The program is made possible through a US Department of Transportation (USDOT) Strengthening Mobility and Revolutionizing Transportation (SMART) Grant Program, a competitive grant program that funds projects using technology interventions to solve real-world challenges facing communities today.

In addition to funding provided by USDOT, the ARROW Program leverages a strategic partnership between the Federal Aviation Administration’s BEYOND Program and Alaska Center for UAS Integration (ACUASI) allowing DOT&PF and community partners to begin utilizing UAS beyond visual line of sight (BVLOS) for critical infrastructure inspection.

ARROW will enable remote communities to conduct BVLOS missions using UAS, allowing them to collect critical data for a shared statewide GIS. The data will be used in response to natural and man-made disasters affecting critical infrastructure in historically underserved communities. This is particularly important in Alaska, where many remote communities are vulnerable to natural disasters like earthquakes, wildfires, floods, and extreme weather events.

University of Alaska, Gov. Dunleavy announce inaugural conference

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A calendar.04/19/2023

The University of Alaska and Gov. Mike Dunleavy announced that the University and State of Alaska will host the inaugural Global Autonomous Systems Conference (GASC) in Anchorage on Aug. 9-11, 2023. GASC is a three-day gathering that will include presentations from worldwide experts, conversations among policy and industry leaders, and opportunities to connect with visionaries in autonomous systems. The convening is sponsored by the Alaska Center for Unmanned Aircraft Systems Integration (ACUASI) at the University of Alaska Fairbanks. ACUASI is one of the nation’s top drone research programs.

ACUASI working with Merlin for First Air Cargo Network Flown by Non-Human Pilot

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A calendar.04/12/2023

The Federal Aviation Administration (FAA) has awarded Merlin, the leading developer of safe autonomous flight technology for fixed-wing aircraft, a $1 million contract to demonstrate a highly automated flight control system in conjunction with a safety pilot. In partnership with the FAA designated University of Alaska Fairbanks UAS Test Site and Everts Air Cargo, the Merlin Pilot will be the first autonomy system integrated into the NAS. Flight trials will run along three test routes serving five destinations. All test routes originate from the FAA designated UAS Alaska test site in Q2 2023.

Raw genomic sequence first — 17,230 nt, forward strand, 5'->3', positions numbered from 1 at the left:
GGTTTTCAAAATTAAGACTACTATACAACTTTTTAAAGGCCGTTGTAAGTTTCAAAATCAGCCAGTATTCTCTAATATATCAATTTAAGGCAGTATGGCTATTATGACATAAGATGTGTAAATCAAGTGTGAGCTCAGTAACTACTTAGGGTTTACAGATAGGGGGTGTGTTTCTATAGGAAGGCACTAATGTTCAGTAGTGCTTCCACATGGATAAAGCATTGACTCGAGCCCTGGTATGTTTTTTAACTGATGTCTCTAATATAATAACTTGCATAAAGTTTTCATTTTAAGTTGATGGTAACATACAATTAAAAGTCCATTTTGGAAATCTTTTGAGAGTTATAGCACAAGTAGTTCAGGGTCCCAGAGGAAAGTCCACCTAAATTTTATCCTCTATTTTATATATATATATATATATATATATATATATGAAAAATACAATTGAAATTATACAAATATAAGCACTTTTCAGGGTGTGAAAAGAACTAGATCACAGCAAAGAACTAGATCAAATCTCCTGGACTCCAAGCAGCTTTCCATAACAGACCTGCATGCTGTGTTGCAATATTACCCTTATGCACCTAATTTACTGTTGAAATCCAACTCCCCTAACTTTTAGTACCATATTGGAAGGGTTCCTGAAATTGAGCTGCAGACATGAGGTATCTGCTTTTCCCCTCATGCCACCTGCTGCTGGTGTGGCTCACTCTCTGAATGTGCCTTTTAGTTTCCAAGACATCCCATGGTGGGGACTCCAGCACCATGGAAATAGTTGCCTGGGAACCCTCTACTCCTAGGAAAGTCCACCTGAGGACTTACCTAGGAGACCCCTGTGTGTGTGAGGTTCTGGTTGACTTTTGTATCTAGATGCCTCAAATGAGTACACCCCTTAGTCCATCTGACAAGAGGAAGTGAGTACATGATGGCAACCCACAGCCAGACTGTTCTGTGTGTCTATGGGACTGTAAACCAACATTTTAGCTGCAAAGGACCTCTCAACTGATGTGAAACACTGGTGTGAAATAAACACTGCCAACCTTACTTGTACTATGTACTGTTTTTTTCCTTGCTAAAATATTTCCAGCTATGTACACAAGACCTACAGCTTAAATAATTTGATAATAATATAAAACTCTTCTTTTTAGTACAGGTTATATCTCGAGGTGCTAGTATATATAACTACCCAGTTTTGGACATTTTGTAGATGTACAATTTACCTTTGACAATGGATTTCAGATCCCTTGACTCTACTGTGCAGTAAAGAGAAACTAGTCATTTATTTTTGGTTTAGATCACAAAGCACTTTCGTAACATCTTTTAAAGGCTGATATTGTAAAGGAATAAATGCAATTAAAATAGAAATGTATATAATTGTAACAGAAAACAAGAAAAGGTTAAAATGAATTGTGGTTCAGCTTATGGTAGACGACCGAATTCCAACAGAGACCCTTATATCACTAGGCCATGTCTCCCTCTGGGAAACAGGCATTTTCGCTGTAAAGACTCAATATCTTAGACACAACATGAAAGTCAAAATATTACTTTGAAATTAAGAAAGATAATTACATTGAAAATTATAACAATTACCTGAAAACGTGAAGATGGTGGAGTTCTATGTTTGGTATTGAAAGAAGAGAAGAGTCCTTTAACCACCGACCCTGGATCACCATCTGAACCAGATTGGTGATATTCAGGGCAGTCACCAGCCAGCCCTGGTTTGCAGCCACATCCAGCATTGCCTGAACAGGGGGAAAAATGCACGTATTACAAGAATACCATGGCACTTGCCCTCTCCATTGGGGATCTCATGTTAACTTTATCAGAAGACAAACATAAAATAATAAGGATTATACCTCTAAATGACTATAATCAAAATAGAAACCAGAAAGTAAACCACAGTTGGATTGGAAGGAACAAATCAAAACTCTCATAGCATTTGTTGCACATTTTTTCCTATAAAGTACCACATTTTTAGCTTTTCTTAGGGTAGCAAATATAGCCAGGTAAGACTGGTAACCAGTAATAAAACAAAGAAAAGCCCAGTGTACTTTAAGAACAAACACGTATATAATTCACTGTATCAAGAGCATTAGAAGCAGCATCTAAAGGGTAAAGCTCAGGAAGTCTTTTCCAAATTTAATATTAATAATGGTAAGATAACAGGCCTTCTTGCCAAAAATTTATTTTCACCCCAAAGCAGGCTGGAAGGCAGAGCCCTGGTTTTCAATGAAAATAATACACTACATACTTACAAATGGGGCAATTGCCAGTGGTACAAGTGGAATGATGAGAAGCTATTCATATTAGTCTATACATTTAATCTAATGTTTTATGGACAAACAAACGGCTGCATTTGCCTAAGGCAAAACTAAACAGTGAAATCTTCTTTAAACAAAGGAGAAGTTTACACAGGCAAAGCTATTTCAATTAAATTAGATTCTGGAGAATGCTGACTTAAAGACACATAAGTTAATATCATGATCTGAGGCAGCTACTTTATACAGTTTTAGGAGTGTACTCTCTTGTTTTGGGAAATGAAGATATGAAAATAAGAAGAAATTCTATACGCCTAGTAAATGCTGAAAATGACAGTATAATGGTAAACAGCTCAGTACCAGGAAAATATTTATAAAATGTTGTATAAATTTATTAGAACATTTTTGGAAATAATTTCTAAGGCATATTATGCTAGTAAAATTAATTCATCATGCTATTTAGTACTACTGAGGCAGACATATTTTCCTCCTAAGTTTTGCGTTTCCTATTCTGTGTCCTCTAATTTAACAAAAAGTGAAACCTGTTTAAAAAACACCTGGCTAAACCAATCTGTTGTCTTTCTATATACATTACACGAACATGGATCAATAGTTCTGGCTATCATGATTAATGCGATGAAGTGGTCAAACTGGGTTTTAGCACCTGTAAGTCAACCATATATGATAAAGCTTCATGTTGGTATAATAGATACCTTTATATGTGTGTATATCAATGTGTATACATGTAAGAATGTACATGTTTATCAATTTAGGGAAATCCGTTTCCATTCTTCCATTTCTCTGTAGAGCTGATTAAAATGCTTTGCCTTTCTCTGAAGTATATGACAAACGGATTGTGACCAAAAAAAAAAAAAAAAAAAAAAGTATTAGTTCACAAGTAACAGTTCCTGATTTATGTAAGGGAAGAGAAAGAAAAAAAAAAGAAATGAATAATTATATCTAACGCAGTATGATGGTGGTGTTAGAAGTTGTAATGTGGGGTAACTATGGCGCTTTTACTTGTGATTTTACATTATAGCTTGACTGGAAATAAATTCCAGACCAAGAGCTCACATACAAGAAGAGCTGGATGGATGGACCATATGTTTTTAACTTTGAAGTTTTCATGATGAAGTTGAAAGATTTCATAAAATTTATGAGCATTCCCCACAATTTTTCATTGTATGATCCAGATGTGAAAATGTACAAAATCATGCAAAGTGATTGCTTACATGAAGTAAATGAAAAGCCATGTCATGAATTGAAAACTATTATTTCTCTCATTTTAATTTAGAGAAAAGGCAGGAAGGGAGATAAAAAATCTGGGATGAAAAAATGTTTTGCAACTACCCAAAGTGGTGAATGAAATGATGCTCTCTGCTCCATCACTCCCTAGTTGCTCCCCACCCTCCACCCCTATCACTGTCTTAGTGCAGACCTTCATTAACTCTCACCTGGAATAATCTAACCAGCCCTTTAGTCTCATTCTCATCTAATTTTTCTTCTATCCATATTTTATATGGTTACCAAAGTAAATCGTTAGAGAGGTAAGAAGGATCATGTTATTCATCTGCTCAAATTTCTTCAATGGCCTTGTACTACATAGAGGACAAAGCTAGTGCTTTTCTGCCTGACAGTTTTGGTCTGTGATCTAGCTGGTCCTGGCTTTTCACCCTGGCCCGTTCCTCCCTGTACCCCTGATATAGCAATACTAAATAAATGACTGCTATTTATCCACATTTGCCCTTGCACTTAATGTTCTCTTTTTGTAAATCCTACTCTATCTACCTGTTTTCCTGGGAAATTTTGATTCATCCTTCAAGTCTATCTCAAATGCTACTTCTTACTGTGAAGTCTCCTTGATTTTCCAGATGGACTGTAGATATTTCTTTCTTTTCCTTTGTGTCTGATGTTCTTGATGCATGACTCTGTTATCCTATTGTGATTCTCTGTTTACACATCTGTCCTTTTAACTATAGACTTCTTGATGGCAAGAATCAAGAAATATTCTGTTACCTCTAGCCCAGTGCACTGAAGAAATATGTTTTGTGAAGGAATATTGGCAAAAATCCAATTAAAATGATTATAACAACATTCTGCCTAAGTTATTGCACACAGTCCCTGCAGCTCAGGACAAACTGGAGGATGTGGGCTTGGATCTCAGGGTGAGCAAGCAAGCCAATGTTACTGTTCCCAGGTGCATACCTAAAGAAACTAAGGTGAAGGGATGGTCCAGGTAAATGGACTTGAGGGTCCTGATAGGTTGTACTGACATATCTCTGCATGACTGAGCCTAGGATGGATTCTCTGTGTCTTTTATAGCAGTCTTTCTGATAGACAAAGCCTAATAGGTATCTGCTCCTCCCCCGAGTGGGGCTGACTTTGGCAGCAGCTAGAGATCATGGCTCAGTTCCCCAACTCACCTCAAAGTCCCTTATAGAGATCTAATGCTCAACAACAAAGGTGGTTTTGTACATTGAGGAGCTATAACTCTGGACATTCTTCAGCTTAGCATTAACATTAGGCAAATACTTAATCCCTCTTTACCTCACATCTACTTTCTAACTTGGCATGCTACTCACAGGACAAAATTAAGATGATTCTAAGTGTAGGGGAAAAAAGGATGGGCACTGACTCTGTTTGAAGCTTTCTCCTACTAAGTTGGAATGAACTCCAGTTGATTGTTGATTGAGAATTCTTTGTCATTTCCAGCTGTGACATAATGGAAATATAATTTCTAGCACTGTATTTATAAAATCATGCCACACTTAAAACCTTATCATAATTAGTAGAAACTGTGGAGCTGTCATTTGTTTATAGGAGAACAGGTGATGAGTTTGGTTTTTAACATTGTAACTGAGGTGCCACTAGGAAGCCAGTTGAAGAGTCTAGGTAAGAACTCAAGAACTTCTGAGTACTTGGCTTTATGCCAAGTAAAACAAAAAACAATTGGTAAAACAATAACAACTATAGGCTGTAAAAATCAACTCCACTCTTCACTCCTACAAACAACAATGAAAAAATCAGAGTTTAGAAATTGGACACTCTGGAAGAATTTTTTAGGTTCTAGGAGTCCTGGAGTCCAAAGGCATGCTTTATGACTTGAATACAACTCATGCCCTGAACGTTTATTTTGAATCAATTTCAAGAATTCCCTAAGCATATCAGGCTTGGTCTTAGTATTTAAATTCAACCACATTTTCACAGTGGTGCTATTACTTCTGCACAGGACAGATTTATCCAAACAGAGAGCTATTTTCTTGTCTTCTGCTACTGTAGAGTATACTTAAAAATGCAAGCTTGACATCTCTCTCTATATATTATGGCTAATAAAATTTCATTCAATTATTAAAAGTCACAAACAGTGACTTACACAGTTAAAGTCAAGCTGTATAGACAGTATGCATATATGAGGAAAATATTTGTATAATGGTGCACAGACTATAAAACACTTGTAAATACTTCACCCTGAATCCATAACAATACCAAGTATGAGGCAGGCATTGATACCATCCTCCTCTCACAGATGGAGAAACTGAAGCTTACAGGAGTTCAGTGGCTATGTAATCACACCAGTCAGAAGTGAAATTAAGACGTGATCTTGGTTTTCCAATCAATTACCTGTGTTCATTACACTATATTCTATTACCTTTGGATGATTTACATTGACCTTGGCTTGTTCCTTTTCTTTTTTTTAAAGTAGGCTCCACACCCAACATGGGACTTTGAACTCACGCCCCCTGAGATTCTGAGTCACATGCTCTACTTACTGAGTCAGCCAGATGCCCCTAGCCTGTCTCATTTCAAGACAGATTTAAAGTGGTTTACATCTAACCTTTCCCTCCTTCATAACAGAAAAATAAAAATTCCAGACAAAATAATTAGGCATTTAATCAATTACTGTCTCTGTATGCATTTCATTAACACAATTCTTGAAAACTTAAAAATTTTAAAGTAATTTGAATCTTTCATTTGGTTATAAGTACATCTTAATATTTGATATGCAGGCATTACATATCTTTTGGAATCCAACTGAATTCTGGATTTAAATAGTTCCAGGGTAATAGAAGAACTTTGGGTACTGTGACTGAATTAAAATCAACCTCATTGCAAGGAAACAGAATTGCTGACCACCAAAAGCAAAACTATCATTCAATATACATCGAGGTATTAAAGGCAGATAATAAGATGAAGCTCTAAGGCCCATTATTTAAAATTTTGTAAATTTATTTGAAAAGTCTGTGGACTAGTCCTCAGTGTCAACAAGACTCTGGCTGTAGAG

New hangar will make Nenana a base for drone cargo testing

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A calendar.04/12/2023

Nenana’s airport will be the site of a new 4,800-square-foot hangar for the Alaska Center for Unmanned Aircraft Systems Integration. The hangar will serve as a base for drone cargo test flights between Fairbanks and the small city 54 miles to the southwest.

The University of Alaska Board of Regents approved $3.3 million for the hangar on Feb. 24. ACUASI is a part of the University of Alaska Fairbanks Geophysical Institute.

ACUASI has been using the city-owned Nenana airport regularly for test flights and wants the city to become a part of an Interior drone testing hub. The airport does not have any available hangars.

Construction is expected to begin before June 30 and be complete in early fall. The university will lease land from the city.

‘Airborne object’ response builds on UAF, military partnership

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A calendar.03/16/2023

Robert McCoy, director of the University of Alaska Fairbanks Geophysical Institute, was driving to the movie theater in Fairbanks on a Saturday in mid-February when his cellphone showed an incoming call.

It was from someone with the Department of Defense’s Alaskan Command, a person he knows well. The caller had a request: Could the Geophysical Institute help search for the remains of an airborne object shot down by an Air Force fighter jet over Alaska’s Arctic Ocean seven days earlier?

Absolutely.

FAA Issues Special Unmanned Aerial System (UAS) Waiver to Alaska

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A calendar.03/02/2023

ANCHORAGE, Alaska) – Alaska is the first state to be able to grant permission for unmanned aircraft systems (UAS) to operate and test with the aim of securing certification for national airspace flight. The Federal Aviation Administration (FAA) granted the waiver this week, which was requested by the Alaska Department of Transportation & Public Facilities (DOT&PF) in late 2020. Alaska is now the only state with the ability to allow UAS operations classified as research or development, including aircraft under 300 pounds, to be conducted in our UAS test-site airspace.